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SAN MARCOS, TEXAS (November 3, 2020)
The Texas High School Coaches Association (THSCA) has partnered with The Dallas Cowboys and the University Interscholastic League (UIL) to celebrate 100 years of UIL Texas High School Football with an in-kind gift of promotional assets valued at more than $1,000,000. The partnership will showcase the game of football and all its rich history from youth to the professional level through a variety of sponsorship and programming elements during the 2020 season.
The Dallas Cowboys have a longstanding relationship with Texas high school football in which AT&T Stadium has been home to the UIL State Championships since 2010 and the Cowboys have hosted over 600 regular season and playoff high school games dating back to the early 70's at Texas Stadium. The 100th season of UIL football is a special opportunity to demonstrate the value behind these relationships and celebrate high school football across the State of Texas.
"The Texas High School Coaches Association is very excited to announce our partnership with the Dallas Cowboys. It will be the largest sponsorship in THSCA history, and we are proud to join the Dallas Cowboys in the celebration of 100 Years of UIL Texas High School Football," says Joe Martin, Executive Director of the THSCA. "We look forward to a long-term relationship with the Cowboys that will include tackling certification,The Rock Mentoring Program as well as new Leadership, Diversity and Inclusion opportunities for Texas high school coaches.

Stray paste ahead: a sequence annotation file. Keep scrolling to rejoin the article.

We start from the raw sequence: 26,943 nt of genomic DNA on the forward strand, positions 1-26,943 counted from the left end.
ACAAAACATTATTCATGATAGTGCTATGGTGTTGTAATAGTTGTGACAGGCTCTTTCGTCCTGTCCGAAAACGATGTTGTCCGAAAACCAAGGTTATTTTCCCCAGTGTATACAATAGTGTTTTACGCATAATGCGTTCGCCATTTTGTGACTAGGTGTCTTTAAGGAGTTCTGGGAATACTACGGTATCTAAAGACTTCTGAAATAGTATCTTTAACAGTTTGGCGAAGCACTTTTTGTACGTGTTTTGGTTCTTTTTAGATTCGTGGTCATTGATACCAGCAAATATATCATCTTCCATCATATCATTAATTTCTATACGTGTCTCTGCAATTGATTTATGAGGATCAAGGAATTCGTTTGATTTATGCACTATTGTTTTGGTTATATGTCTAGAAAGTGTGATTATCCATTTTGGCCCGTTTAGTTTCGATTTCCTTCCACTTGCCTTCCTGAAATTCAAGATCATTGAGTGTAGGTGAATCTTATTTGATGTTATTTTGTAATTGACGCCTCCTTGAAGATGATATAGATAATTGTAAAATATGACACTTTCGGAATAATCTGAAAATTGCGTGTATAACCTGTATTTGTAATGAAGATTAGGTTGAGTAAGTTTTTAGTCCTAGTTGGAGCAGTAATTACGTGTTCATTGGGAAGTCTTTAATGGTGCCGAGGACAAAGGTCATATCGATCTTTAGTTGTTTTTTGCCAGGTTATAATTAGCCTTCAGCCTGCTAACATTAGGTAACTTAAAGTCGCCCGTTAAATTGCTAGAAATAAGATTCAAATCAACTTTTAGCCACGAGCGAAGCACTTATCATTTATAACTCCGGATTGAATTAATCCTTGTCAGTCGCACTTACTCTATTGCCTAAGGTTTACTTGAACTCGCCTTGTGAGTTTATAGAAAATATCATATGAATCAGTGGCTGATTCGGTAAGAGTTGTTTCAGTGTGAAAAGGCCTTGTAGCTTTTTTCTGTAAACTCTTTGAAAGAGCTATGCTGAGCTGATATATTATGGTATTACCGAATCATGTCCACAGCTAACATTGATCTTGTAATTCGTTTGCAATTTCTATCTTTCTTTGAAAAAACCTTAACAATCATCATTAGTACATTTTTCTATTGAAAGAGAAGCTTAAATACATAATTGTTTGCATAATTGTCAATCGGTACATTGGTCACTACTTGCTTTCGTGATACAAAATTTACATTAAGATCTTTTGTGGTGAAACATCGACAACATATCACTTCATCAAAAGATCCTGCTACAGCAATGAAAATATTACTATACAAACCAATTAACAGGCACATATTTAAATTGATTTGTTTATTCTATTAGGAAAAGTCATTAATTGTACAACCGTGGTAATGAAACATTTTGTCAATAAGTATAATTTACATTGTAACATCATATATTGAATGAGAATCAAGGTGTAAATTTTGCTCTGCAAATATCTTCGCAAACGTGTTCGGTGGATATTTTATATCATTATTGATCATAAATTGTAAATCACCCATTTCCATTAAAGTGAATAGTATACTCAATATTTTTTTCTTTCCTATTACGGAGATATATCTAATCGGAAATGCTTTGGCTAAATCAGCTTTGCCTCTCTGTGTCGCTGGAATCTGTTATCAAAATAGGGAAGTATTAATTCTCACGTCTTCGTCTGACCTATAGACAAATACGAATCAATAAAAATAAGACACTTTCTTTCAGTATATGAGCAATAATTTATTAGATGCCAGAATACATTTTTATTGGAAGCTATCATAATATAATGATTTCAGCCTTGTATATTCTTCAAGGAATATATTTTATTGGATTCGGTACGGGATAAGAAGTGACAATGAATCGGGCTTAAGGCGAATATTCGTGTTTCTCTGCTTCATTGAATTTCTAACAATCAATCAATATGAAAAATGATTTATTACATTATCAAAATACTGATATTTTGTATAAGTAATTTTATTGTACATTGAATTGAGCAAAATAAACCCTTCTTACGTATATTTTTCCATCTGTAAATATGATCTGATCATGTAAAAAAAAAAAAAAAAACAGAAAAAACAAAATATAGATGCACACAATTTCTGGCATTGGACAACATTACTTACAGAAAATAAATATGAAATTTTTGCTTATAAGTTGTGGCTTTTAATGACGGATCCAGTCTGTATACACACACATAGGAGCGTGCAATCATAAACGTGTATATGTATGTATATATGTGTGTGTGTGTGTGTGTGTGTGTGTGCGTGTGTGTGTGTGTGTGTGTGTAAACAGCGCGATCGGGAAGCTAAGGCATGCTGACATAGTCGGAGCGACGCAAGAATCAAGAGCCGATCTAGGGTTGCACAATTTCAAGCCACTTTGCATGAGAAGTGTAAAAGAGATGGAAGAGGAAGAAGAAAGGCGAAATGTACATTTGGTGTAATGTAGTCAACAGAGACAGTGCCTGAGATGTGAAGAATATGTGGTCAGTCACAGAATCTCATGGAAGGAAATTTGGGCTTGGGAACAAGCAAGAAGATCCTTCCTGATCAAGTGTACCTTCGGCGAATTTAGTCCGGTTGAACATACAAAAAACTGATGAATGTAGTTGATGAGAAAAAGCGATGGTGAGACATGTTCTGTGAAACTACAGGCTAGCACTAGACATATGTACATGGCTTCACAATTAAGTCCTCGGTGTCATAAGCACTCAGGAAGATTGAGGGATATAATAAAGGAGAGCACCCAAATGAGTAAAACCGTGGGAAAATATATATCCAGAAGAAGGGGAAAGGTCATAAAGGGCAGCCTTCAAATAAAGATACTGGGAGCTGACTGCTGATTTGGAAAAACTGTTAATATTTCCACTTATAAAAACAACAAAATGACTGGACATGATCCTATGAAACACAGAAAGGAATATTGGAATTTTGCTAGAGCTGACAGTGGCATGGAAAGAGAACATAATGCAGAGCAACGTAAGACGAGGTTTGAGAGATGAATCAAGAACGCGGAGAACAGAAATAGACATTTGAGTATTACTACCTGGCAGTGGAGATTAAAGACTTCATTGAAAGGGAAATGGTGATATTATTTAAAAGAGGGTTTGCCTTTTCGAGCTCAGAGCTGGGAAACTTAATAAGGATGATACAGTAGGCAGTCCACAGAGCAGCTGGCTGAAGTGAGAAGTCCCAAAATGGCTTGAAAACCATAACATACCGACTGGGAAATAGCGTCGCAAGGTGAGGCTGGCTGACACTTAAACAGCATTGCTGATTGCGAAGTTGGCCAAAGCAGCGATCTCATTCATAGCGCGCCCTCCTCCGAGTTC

"Through various community programs and initiatives, Texas high school football coaches will have the opportunity to take part in mentorships, character development and health and safety programs that will provide educational resources, curriculum and certifications to those who participate.
The Dallas Cowboys will utilize a wide variety of digital and tangible assets including a video content series, community programming and events to promote and celebrate the 100th anniversary. The video series, scheduled to be released this week, will highlight the unique relationships between the Cowboys, their partners and Texas high school football over the years, while celebrating the game itself.